The leader of New York's 2.5 million Catholics, Archbishop Timothy Dolan, said the church has experienced "another dose of shock, sorrow and even anger" amid a new sex abuse scandal, and he asked for prayers for Pope Benedict, who is facing one of the gravest crises of his pontificate over some the allegations.
Archbishop Dolan, in remarks at the conclusion of Palm Sunday Mass at St. Patrick's Cathedral, asked the congregation for their patience as he addressed the scandal head-on. "The somberness of Holy Week is intensified for Catholics this year. The recent tidal wave of headlines about abuse of minors by some few priests, this time in Ireland, Germany and a re-run of an old story from Wisconsin, has knocked us to our knees once again," he said.
Archbishop Dolan called the allegations of abuse "nauseating" and lead "the vast majority of faithful priests to bow their heads in shame."
He also took the chance to express unwavering support for Pope Benedict, who is facing allegations that he may have looked the other way in the case of abuse of deaf boys at a school in Wisconsin from the 1950s to 1960s. The Vatican has denied any cover-up after recent media reports said the accused priest was not defrocked although the case was made known to the Vatican and to the Church’s top doctrinal official, Cardinal Joseph Ratzinger, now Pope Benedict.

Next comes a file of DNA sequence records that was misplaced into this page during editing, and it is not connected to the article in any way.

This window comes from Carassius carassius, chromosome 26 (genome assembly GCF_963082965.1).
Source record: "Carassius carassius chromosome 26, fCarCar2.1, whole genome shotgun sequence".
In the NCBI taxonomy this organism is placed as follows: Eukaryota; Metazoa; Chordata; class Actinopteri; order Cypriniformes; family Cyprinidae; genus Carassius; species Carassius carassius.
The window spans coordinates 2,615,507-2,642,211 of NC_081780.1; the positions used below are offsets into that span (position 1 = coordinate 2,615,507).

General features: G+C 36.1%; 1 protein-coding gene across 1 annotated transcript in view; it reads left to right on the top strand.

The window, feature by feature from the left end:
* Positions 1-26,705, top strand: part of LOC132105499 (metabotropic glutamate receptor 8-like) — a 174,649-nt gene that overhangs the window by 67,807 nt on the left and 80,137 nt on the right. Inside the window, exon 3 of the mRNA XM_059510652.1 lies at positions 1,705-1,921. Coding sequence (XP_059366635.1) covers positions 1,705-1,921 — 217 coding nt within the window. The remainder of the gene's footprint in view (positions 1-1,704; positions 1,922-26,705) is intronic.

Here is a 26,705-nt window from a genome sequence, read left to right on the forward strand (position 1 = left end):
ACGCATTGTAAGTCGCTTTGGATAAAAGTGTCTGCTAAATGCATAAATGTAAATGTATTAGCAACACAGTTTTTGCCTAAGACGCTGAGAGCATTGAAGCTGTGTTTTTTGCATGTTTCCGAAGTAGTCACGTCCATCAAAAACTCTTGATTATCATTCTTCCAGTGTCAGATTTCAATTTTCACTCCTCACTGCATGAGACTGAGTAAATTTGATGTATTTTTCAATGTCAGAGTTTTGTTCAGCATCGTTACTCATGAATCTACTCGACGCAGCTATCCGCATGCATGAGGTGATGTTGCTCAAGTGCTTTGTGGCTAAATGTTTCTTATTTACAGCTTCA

Archbishop Dolan said the sorrow caused by the allegations of abuse is deepened by "the unrelenting insinuations against the Holy Father himself." "Certain sources see frenzied to implicate the man who, more than anyone else has been the leader in purification, reform and renewal the Church so needs," he said.
For his part, the 82-year-old pontiff led tens of thousands of people in St. Peter’s Square Sunday morning at the start of Holy Week events commemorating the last days in the life of Jesus.
Though not addressing the scandal directly, Pope Benedict said faith in God helps lead one “towards the courage of not allowing oneself to be intimidated by the petty gossip of dominant opinion.”
Adding to last week's headlines rocking the 1.1 billion member Catholic Church, the Legion of Christ, a Catholic religious order whose late founder was revealed to have molested many young seminarians, for the first time formally apologized to his victims last week.
After years of defense, the Legion did an about-face Friday and fully repudiated founder Marcial Maciel, who died in 2008, two years after Pope Benedict forced him to retire to a "private life of penance and prayer."
The European epicenter of the scandal is Ireland, where two bishops have resigned over their handling of abuse cases from many years ago. There have been calls for the head of the Irish Church, Cardinal Sean Brady, to step down.
Addressing the latest round of accusations last week, a Vatican spokesman said the church "must acknowledge and make amends for" even decades-old cases. Meantime, an editorial in the Vatican newspaper denounced what it called "a smear campaign" to discredit Pope Benedict and his closest aides at all costs.